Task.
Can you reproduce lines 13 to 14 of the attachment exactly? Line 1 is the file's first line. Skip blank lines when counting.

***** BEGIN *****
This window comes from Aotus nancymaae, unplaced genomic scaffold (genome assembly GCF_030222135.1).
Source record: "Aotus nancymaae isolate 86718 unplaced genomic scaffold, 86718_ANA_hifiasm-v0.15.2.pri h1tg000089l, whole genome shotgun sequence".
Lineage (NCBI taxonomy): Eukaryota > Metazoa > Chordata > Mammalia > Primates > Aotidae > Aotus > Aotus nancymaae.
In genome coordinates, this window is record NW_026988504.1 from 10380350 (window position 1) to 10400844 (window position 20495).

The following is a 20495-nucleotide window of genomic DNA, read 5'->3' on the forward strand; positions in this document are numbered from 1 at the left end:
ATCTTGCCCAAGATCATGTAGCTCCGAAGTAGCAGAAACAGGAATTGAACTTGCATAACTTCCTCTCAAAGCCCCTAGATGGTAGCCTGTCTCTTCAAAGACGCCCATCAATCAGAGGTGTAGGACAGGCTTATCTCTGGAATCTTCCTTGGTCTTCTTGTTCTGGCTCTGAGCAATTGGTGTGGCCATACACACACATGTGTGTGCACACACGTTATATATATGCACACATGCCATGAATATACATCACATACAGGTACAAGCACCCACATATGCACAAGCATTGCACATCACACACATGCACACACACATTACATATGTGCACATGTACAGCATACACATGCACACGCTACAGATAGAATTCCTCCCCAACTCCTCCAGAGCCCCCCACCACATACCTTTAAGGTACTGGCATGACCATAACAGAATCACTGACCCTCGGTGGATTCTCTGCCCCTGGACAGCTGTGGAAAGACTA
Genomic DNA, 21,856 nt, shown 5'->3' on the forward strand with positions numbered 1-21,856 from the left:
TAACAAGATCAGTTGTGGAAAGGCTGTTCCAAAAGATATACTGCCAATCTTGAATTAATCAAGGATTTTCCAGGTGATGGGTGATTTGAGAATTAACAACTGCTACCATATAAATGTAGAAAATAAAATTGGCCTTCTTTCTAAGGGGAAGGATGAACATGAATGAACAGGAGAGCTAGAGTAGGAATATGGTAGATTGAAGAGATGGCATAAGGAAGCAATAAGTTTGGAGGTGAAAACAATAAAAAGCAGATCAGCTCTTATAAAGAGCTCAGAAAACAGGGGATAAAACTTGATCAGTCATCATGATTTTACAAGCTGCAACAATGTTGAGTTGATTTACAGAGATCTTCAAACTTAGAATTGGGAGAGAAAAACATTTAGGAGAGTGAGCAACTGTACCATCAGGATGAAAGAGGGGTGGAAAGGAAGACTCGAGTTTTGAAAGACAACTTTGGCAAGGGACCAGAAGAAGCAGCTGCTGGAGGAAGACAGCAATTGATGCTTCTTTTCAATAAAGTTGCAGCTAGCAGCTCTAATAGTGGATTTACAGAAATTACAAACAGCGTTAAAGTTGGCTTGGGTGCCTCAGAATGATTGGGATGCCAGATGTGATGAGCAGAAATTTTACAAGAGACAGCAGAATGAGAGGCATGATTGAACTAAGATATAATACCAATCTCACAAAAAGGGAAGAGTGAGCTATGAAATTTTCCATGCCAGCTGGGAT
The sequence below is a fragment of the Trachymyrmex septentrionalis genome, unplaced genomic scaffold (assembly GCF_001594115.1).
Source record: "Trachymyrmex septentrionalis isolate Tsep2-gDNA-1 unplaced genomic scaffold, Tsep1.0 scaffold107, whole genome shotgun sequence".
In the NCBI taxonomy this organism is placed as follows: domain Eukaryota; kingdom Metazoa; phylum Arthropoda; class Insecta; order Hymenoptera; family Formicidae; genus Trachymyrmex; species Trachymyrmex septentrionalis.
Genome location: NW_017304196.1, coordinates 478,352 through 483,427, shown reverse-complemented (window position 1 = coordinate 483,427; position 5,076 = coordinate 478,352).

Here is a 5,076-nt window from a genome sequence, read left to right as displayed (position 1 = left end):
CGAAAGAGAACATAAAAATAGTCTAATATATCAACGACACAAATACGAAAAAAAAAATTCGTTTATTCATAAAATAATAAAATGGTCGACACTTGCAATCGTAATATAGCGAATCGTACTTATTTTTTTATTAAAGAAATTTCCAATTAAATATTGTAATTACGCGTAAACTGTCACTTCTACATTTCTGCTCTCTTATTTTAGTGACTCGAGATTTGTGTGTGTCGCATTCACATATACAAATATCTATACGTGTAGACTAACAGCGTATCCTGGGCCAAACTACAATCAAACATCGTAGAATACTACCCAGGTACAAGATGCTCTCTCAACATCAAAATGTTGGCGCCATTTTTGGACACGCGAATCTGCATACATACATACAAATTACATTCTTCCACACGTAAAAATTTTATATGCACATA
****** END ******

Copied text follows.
Here is a 5,076-nt window from a genome sequence, read left to right as displayed (position 1 = left end):
CGAAAGAGAACATAAAAATAGTCTAATATATCAACGACACAAATACGAAAAAAAAAATTCGTTTATTCATAAAATAATAAAATGGTCGACACTTGCAATCGTAATATAGCGAATCGTACTTATTTTTTTATTAAAGAAATTTCCAATTAAATATTGTAATTACGCGTAAACTGTCACTTCTACATTTCTGCTCTCTTATTTTAGTGACTCGAGATTTGTGTGTGTCGCATTCACATATACAAATATCTATACGTGTAGACTAACAGCGTATCCTGGGCCAAACTACAATCAAACATCGTAGAATACTACCCAGGTACAAGATGCTCTCTCAACATCAAAATGTTGGCGCCATTTTTGGACACGCGAATCTGCATACATACATACAAATTACATTCTTCCACACGTAAAAATTTTATATGCACATA